The traditional share capital was 7,500 euros but a minimum amount could be deposited of around 4,000 euros. Please bear in mind that this is "working capital" and can be taken out of the account for use at any time.
Your share capital will be unblocked as soon as the banker receives the Kbis – the certificate of your new company - which normally takes about two weeks. If you end up not going through with the company formation, then your capital will be returned to you immediately.
Step 5: Legal Publicity of Your New French Business
Next comes a quaint French rule of announcing the opening of your company in the press. You have to publish an announcement in an authorized newspaper such as Le Parisien or Les Echos or a business publication so that your company is formally and publicly introduced into the business world.
Step 6: Incorporation of Your French Business
There are various documents and evidence you’ll need to get together to incorporate your French company. You will need a completed application form, a certified copy of each director/shareholders passport, and two utility bills that are less than three months old to prove addresses (cell phone bills are not accepted.)
These documents will then need to be sent to various administrations including the National Institute of Statistics and Economic Studies (INSEE), which will register your company with the national business directory. Your documents will also need to go to the tax office - the Centre des Impôts – and the commercial court called the Greffe du Tribunal de Commerce.
To make sure you’re paying the right pension and labour payments, the social security office (URSSAF) will need to be informed as well as the Caisses Sociales and Inspection du Travail if you are employing or recruiting staff and the Centre des Formalités des Entreprises or Chambres des Métiers.
Once your documents have gone to all the right government departments, your application will receive all the official stamps that formalises your French company incorporation.
As you can see there are quite a few stages to go through, but if you have the help of a French company formation agent then all these can be done very easily without the need for going backwards and forwards to government departments or speaking to officials in a foreign language. Then with the time you have freed up, you can take advantange of any small business opportunities in France to put your stamp on the market.
In terms of timescales, incorporation usually takes up to two weeks from the time the bank account is opened (as long as all the paperwork is in order) and VAT registration takes up to two weeks.
Step 7: Registering A Business in France
When you receive the ‘Extrait Kbis’ (the certificate of incorporation) you will be provided with a unique 14-digit registered number comprised of a SIRET and SIREN number which is your company ID number that must be written on all official documents, invoices and websites. These are the most important numbers you need when registering a business in France.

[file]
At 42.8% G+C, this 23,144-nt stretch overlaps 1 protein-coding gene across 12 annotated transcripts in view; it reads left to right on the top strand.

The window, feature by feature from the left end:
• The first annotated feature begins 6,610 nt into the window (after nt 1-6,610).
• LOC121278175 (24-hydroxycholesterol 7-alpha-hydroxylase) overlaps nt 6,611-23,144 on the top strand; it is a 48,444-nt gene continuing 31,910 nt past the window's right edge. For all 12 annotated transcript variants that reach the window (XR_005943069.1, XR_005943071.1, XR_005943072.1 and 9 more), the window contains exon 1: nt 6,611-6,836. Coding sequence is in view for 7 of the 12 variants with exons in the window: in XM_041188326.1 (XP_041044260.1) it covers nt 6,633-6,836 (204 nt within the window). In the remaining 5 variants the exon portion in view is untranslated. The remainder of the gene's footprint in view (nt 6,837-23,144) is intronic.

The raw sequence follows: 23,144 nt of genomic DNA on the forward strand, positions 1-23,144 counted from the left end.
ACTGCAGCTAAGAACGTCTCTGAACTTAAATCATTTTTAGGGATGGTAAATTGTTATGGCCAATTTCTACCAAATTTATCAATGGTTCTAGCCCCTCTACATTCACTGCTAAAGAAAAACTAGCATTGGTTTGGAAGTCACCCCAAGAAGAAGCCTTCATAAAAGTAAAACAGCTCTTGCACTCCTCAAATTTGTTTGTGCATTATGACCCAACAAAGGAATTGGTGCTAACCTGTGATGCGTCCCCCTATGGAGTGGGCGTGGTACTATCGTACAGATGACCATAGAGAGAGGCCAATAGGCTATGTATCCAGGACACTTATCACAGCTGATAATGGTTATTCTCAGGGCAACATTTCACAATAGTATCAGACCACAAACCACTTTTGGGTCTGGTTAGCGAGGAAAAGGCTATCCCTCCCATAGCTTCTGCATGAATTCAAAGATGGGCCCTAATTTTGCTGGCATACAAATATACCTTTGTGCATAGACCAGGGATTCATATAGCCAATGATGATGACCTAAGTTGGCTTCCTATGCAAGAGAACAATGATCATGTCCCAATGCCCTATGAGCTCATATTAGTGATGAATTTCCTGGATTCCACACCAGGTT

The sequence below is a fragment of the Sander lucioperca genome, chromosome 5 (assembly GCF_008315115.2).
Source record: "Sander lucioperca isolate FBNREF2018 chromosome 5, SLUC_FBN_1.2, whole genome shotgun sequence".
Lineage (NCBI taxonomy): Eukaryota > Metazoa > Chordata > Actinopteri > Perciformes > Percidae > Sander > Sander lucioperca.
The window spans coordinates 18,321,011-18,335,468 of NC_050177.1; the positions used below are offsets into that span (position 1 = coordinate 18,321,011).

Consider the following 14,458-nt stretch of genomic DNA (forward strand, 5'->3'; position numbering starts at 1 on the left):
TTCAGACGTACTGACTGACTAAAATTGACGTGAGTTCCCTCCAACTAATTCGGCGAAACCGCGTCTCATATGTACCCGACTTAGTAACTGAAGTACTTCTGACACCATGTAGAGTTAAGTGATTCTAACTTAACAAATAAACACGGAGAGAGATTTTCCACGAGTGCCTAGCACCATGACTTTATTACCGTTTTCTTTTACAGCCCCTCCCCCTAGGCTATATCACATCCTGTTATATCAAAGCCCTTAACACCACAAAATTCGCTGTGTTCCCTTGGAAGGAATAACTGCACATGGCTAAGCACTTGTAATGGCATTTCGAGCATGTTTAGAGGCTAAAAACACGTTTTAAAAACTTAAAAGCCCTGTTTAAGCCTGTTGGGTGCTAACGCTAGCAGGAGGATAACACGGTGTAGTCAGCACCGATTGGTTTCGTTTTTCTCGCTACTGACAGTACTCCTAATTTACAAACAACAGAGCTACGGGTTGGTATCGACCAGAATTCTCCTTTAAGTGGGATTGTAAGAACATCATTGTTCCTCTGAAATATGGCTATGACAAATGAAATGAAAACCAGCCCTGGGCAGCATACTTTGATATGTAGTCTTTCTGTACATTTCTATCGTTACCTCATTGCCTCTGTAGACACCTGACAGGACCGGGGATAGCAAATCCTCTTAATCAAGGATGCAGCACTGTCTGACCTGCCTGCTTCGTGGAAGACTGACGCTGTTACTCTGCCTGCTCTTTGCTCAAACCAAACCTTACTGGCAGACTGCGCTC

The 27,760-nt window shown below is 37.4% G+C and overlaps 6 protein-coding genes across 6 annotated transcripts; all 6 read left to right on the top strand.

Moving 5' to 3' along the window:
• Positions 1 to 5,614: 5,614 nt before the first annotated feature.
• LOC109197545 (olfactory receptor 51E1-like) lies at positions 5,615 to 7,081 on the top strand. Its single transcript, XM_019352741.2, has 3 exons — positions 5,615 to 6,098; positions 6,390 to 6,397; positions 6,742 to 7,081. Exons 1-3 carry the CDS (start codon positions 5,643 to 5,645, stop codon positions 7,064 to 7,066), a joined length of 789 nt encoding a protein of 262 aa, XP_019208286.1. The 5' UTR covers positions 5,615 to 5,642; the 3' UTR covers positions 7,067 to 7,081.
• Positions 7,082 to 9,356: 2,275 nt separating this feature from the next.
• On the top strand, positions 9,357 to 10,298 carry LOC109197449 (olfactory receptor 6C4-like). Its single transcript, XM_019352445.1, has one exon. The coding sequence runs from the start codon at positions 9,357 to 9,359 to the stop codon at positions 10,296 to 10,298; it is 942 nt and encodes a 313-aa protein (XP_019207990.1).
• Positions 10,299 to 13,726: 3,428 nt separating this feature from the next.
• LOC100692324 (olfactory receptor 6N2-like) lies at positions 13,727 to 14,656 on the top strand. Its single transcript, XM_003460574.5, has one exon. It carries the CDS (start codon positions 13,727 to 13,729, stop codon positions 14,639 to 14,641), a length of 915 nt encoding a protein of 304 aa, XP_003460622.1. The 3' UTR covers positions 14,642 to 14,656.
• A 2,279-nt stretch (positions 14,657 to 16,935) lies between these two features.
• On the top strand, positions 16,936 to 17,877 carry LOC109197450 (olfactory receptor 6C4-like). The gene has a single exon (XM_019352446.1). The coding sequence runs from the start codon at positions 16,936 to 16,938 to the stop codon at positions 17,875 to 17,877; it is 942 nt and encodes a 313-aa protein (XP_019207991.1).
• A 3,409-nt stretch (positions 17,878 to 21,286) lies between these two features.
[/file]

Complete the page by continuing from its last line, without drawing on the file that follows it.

The SIRET is your 9-digit SIREN number plus a 5-digit code specific to your company. You will also have an APE (Activite Principale de l’Entreprise) or NAF code which identifies the main activity of your business.
Once the Kbis arrives, your bank manager can activate your business bank account and your share capital will be unblocked. You will also receive a welcome letter from the tax office with a VAT number and tax officer contact details. Your VAT number starts with the letters FR plus a 2-digit code followed by your SIREN.
If you wish to import and export goods internationally, you will need to apply for a EORI number with the French Customs Authorities. For more information take a look at our article: The EORI number explained: what it is and why you need it to trade
Step 8: Find An Accountant in France
French tax law and accountancy can be especially complicated when you’re from a foreign country. Instead of getting into difficulties, the best way to save yourself from trouble from the French tax man, is to appoint a professional French accountant called an ‘expert comptable’. They will be a regulated professional who is legally obliged to keep you up to date with all the tax laws and is held legally responsible for the good standing of your accounts. He can also help you with VAT returns and payrolls.
The next steps
If all this has piqued your interest into starting a business in France, then the next step is for you to download our free in-depth 11-page guide which is featured at the end of this article. Alternatively, you can take a look at our video guide to Starting a Business in France which will lead you through all of the steps in a clear and concise manner so you have absolutely everything you need to get your new French business off the ground from registering a business address, opening a bank account, tax planning or advice, or finding an accountant.
We also have lots of how-to guides about starting up different businesses in France including:
- How to open a restaurant in France
- How to start a holiday cottage or gîte business in France
- How to start a clothes shop in France
- How to start a wine business in France
- How to start a web design business in France
- How to start a life coaching business in France
And of course you are welcome to email us through our contact page or call us on 0033 (0)1 53 57 49 10 if you’d like to open your French company the easy way by letting us organise all the paperwork, translations and do all the hard work for you.